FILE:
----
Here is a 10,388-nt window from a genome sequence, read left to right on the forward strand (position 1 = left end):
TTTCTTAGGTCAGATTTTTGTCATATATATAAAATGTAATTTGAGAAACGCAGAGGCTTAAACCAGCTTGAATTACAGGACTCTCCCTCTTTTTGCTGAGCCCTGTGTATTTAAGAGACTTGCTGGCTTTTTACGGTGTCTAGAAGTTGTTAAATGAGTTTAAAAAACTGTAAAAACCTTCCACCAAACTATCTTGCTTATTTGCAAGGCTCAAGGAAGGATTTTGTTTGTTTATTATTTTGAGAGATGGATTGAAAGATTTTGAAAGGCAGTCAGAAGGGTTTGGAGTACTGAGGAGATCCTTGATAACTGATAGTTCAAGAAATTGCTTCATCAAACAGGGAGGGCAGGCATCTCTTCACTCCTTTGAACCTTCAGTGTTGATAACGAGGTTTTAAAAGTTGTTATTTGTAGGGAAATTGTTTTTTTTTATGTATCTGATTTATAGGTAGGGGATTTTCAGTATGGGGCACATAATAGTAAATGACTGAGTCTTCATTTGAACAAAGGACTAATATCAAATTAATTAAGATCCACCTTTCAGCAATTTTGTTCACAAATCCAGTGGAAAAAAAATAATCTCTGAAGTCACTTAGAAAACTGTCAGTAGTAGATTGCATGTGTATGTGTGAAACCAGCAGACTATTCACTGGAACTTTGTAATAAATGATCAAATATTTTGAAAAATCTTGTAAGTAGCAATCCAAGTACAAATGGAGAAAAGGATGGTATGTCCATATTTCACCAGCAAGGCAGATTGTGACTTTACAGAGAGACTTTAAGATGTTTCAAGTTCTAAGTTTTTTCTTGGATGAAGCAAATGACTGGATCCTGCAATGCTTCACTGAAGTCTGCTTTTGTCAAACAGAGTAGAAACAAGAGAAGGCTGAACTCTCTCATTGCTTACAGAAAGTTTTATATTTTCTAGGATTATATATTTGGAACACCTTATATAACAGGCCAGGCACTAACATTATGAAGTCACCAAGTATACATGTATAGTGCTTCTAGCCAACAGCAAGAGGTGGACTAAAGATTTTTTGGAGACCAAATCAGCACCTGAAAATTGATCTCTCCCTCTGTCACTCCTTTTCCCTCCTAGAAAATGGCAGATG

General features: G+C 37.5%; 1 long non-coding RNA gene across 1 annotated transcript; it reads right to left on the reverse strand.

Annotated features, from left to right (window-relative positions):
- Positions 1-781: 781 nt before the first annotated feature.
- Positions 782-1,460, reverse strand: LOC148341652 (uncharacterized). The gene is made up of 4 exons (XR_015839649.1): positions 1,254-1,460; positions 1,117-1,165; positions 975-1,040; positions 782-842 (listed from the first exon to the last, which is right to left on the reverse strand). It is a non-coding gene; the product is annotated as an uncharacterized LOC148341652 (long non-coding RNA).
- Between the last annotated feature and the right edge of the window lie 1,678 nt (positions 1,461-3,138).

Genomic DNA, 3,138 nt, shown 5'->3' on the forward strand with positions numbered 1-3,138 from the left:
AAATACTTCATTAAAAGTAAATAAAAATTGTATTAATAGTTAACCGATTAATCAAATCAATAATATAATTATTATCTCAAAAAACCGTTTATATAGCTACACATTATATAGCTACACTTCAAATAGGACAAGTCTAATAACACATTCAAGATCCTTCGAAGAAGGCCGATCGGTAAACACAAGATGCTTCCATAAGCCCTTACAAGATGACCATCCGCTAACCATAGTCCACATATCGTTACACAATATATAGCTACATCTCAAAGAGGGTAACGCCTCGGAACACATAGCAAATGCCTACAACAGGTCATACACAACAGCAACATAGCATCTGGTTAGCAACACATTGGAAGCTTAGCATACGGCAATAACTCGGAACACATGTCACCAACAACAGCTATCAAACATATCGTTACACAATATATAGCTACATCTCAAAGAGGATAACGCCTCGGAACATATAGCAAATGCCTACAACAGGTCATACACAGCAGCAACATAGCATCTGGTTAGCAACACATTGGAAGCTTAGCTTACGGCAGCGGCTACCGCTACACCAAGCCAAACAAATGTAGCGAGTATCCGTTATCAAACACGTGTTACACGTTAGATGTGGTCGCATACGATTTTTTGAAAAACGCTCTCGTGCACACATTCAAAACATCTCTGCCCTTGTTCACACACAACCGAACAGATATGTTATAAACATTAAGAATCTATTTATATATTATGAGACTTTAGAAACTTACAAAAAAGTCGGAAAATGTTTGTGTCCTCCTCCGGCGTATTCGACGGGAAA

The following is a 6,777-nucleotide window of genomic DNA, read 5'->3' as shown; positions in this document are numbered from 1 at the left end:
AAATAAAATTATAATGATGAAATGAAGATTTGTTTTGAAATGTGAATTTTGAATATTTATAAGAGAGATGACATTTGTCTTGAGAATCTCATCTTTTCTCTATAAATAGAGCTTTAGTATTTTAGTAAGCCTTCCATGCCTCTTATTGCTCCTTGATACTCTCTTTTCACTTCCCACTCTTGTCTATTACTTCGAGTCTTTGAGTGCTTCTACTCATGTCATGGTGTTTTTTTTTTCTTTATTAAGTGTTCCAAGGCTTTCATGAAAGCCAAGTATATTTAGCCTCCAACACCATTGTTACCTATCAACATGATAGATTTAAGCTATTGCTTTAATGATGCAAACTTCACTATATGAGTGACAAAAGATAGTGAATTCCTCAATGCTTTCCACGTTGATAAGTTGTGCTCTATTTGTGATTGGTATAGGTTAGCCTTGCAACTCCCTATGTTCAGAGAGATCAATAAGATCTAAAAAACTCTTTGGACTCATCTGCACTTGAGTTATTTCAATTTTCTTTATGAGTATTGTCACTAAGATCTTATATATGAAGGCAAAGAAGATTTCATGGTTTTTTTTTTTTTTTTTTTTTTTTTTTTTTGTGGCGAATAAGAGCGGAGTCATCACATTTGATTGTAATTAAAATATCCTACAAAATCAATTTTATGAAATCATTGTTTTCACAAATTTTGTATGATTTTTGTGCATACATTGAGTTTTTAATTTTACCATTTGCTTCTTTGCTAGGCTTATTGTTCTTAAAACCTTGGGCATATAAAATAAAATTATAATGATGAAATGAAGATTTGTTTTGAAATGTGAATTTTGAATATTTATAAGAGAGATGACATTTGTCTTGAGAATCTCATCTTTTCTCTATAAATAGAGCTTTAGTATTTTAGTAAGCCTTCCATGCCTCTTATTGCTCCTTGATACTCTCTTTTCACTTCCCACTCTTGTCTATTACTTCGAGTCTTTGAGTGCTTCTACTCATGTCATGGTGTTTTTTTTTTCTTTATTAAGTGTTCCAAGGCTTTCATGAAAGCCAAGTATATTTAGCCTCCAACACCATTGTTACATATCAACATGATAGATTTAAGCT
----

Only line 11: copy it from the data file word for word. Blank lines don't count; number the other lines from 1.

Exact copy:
AAATAAAATTATAATGATGAAATGAAGATTTGTTTTGAAATGTGAATTTTGAATATTTATAAGAGAGATGACATTTGTCTTGAGAATCTCATCTTTTCTCTATAAATAGAGCTTTAGTATTTTAGTAAGCCTTCCATGCCTCTTATTGCTCCTTGATACTCTCTTTTCACTTCCCACTCTTGTCTATTACTTCGAGTCTTTGAGTGCTTCTACTCATGTCATGGTGTTTTTTTTTTCTTTATTAAGTGTTCCAAGGCTTTCATGAAAGCCAAGTATATTTAGCCTCCAACACCATTGTTACCTATCAACATGATAGATTTAAGCTATTGCTTTAATGATGCAAACTTCACTATATGAGTGACAAAAGATAGTGAATTCCTCAATGCTTTCCACGTTGATAAGTTGTGCTCTATTTGTGATTGGTATAGGTTAGCCTTGCAACTCCCTATGTTCAGAGAGATCAATAAGATCTAAAAAACTCTTTGGACTCATCTGCACTTGAGTTATTTCAATTTTCTTTATGAGTATTGTCACTAAGATCTTATATATGAAGGCAAAGAAGATTTCATGGTTTTTTTTTTTTTTTTTTTTTTTTTTTTTTGTGGCGAATAAGAGCGGAGTCATCACATTTGATTGTAATTAAAATATCCTACAAAATCAATTTTATGAAATCATTGTTTTCACAAATTTTGTATGATTTTTGTGCATACATTGAGTTTTTAATTTTACCATTTGCTTCTTTGCTAGGCTTATTGTTCTTAAAACCTTGGGCATATAAAATAAAATTATAATGATGAAATGAAGATTTGTTTTGAAATGTGAATTTTGAATATTTATAAGAGAGATGACATTTGTCTTGAGAATCTCATCTTTTCTCTATAAATAGAGCTTTAGTATTTTAGTAAGCCTTCCATGCCTCTTATTGCTCCTTGATACTCTCTTTTCACTTCCCACTCTTGTCTATTACTTCGAGTCTTTGAGTGCTTCTACTCATGTCATGGTGTTTTTTTTTTCTTTATTAAGTGTTCCAAGGCTTTCATGAAAGCCAAGTATATTTAGCCTCCAACACCATTGTTACATATCAACATGATAGATTTAAGCT